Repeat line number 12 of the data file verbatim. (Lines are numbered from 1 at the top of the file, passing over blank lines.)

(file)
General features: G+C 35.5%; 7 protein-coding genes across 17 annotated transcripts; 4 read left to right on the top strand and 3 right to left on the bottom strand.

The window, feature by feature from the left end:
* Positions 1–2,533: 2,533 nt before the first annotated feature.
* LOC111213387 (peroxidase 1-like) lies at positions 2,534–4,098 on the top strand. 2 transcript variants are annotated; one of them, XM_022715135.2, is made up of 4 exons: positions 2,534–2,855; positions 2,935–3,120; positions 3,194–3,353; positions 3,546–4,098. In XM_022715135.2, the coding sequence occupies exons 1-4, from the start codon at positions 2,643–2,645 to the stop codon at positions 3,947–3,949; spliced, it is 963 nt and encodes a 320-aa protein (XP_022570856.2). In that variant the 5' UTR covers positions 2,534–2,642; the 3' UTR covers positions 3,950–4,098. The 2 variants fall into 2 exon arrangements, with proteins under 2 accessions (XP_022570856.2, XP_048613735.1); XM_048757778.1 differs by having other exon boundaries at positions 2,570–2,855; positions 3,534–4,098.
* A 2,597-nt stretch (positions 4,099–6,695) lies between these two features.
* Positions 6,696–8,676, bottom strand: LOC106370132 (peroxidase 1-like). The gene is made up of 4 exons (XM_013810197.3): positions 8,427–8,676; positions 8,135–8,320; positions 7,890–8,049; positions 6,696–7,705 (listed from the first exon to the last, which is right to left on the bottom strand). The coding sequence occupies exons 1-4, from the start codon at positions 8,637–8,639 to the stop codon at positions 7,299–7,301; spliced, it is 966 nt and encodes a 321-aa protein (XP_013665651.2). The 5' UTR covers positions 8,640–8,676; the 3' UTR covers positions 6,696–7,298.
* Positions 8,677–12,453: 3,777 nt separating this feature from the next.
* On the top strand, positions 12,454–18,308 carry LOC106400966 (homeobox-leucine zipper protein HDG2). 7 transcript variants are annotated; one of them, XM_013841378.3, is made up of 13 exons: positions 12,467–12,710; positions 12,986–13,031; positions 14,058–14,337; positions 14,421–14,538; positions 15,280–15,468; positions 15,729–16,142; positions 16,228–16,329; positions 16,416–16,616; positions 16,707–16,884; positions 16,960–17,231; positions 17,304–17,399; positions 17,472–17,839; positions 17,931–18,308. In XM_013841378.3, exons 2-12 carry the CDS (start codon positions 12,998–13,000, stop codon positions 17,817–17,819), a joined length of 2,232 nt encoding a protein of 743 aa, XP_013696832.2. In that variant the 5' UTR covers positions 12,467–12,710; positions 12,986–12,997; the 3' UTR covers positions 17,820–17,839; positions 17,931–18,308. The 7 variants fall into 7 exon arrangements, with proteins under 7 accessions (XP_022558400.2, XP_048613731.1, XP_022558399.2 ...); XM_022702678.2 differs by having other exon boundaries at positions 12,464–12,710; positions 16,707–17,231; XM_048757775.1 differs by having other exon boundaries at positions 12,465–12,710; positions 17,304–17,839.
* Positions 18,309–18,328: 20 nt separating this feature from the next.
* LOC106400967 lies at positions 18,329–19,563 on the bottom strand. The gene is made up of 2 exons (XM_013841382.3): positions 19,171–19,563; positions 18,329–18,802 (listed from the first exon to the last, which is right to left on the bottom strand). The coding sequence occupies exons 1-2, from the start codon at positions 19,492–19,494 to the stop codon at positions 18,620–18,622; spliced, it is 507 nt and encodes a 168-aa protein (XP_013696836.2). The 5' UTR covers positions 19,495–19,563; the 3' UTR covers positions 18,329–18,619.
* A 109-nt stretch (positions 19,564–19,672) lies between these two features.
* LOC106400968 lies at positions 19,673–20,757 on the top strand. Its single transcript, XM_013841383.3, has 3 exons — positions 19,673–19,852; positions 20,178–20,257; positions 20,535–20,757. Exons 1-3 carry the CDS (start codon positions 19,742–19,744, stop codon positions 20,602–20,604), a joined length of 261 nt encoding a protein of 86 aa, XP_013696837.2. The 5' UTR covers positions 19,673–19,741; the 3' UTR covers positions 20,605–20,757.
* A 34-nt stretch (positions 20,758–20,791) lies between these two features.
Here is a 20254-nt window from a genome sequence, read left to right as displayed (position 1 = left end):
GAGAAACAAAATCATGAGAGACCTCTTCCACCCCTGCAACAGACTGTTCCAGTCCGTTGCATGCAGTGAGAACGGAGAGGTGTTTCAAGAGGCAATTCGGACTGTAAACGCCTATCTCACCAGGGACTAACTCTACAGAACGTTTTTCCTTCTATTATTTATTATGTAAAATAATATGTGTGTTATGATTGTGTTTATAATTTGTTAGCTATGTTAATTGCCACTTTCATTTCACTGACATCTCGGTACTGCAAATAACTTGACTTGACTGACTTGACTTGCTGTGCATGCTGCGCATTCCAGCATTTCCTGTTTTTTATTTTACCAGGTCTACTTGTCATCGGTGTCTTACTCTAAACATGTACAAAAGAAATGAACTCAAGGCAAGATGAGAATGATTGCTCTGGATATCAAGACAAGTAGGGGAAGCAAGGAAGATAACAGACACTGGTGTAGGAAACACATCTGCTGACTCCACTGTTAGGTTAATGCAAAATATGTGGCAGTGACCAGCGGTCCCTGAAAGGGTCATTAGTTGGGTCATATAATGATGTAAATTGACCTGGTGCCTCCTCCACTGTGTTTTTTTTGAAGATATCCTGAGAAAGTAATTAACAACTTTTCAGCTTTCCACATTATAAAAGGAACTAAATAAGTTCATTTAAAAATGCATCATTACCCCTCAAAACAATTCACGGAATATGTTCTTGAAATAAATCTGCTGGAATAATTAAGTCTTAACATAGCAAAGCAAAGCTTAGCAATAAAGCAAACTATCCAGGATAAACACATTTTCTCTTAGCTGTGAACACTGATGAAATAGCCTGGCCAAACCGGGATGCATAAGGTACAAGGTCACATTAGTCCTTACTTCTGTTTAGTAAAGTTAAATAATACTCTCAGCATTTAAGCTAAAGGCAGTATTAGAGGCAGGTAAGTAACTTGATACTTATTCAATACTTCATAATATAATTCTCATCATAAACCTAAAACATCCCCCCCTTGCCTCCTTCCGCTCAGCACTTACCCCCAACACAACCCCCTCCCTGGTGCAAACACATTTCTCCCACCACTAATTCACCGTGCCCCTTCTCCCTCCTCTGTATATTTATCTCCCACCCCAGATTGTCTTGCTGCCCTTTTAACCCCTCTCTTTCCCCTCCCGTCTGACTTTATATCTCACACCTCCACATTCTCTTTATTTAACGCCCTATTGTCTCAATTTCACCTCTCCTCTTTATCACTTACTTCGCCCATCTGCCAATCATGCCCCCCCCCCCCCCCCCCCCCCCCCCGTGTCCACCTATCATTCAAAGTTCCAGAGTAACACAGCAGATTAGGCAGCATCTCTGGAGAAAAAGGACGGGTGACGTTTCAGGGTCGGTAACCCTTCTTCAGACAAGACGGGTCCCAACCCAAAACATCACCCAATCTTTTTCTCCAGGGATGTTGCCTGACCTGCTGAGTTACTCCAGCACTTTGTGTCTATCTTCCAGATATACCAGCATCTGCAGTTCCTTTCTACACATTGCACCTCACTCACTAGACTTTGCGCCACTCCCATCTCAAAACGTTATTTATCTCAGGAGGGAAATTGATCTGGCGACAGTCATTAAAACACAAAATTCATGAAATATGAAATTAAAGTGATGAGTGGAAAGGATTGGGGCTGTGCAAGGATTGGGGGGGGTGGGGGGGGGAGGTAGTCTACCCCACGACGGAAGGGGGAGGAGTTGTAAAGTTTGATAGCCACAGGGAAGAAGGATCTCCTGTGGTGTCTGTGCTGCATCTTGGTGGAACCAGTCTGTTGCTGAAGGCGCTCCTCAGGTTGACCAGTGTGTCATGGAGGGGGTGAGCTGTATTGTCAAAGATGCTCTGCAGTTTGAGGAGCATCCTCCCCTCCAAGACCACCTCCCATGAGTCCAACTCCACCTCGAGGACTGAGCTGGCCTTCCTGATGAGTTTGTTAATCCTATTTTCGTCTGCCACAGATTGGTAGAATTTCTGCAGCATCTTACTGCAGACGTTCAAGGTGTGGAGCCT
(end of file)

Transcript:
* LOC106400968 lies at positions 19,673–20,757 on the top strand. Its single transcript, XM_013841383.3, has 3 exons — positions 19,673–19,852; positions 20,178–20,257; positions 20,535–20,757. Exons 1-3 carry the CDS (start codon positions 19,742–19,744, stop codon positions 20,602–20,604), a joined length of 261 nt encoding a protein of 86 aa, XP_013696837.2. The 5' UTR covers positions 19,673–19,741; the 3' UTR covers positions 20,605–20,757.